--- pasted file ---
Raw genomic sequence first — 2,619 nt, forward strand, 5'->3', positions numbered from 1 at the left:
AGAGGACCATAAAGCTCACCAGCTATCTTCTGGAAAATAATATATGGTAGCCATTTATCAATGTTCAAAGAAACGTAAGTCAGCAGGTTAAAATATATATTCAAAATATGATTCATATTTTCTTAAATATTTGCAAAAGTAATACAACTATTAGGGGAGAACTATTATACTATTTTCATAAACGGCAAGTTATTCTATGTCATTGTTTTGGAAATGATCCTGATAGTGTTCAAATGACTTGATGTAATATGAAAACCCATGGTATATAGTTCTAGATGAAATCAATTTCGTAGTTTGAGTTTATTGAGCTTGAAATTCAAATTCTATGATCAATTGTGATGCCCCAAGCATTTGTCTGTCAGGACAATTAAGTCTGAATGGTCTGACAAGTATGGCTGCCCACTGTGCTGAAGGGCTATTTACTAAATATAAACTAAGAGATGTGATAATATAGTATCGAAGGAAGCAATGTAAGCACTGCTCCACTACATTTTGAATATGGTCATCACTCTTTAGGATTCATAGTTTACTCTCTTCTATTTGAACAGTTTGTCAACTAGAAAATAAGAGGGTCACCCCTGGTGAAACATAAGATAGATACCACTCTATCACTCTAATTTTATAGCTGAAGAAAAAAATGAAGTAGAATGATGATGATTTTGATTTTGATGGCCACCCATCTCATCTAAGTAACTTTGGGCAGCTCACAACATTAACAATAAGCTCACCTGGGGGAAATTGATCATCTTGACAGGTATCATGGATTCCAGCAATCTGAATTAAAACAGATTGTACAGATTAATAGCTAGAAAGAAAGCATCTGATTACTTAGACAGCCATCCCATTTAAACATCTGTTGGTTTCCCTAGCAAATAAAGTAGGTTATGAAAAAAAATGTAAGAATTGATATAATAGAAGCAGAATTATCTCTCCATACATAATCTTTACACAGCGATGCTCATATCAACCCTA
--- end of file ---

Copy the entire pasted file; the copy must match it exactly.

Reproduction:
Raw genomic sequence first — 2,619 nt, forward strand, 5'->3', positions numbered from 1 at the left:
AGAGGACCATAAAGCTCACCAGCTATCTTCTGGAAAATAATATATGGTAGCCATTTATCAATGTTCAAAGAAACGTAAGTCAGCAGGTTAAAATATATATTCAAAATATGATTCATATTTTCTTAAATATTTGCAAAAGTAATACAACTATTAGGGGAGAACTATTATACTATTTTCATAAACGGCAAGTTATTCTATGTCATTGTTTTGGAAATGATCCTGATAGTGTTCAAATGACTTGATGTAATATGAAAACCCATGGTATATAGTTCTAGATGAAATCAATTTCGTAGTTTGAGTTTATTGAGCTTGAAATTCAAATTCTATGATCAATTGTGATGCCCCAAGCATTTGTCTGTCAGGACAATTAAGTCTGAATGGTCTGACAAGTATGGCTGCCCACTGTGCTGAAGGGCTATTTACTAAATATAAACTAAGAGATGTGATAATATAGTATCGAAGGAAGCAATGTAAGCACTGCTCCACTACATTTTGAATATGGTCATCACTCTTTAGGATTCATAGTTTACTCTCTTCTATTTGAACAGTTTGTCAACTAGAAAATAAGAGGGTCACCCCTGGTGAAACATAAGATAGATACCACTCTATCACTCTAATTTTATAGCTGAAGAAAAAAATGAAGTAGAATGATGATGATTTTGATTTTGATGGCCACCCATCTCATCTAAGTAACTTTGGGCAGCTCACAACATTAACAATAAGCTCACCTGGGGGAAATTGATCATCTTGACAGGTATCATGGATTCCAGCAATCTGAATTAAAACAGATTGTACAGATTAATAGCTAGAAAGAAAGCATCTGATTACTTAGACAGCCATCCCATTTAAACATCTGTTGGTTTCCCTAGCAAATAAAGTAGGTTATGAAAAAAAATGTAAGAATTGATATAATAGAAGCAGAATTATCTCTCCATACATAATCTTTACACAGCGATGCTCATATCAACCCTA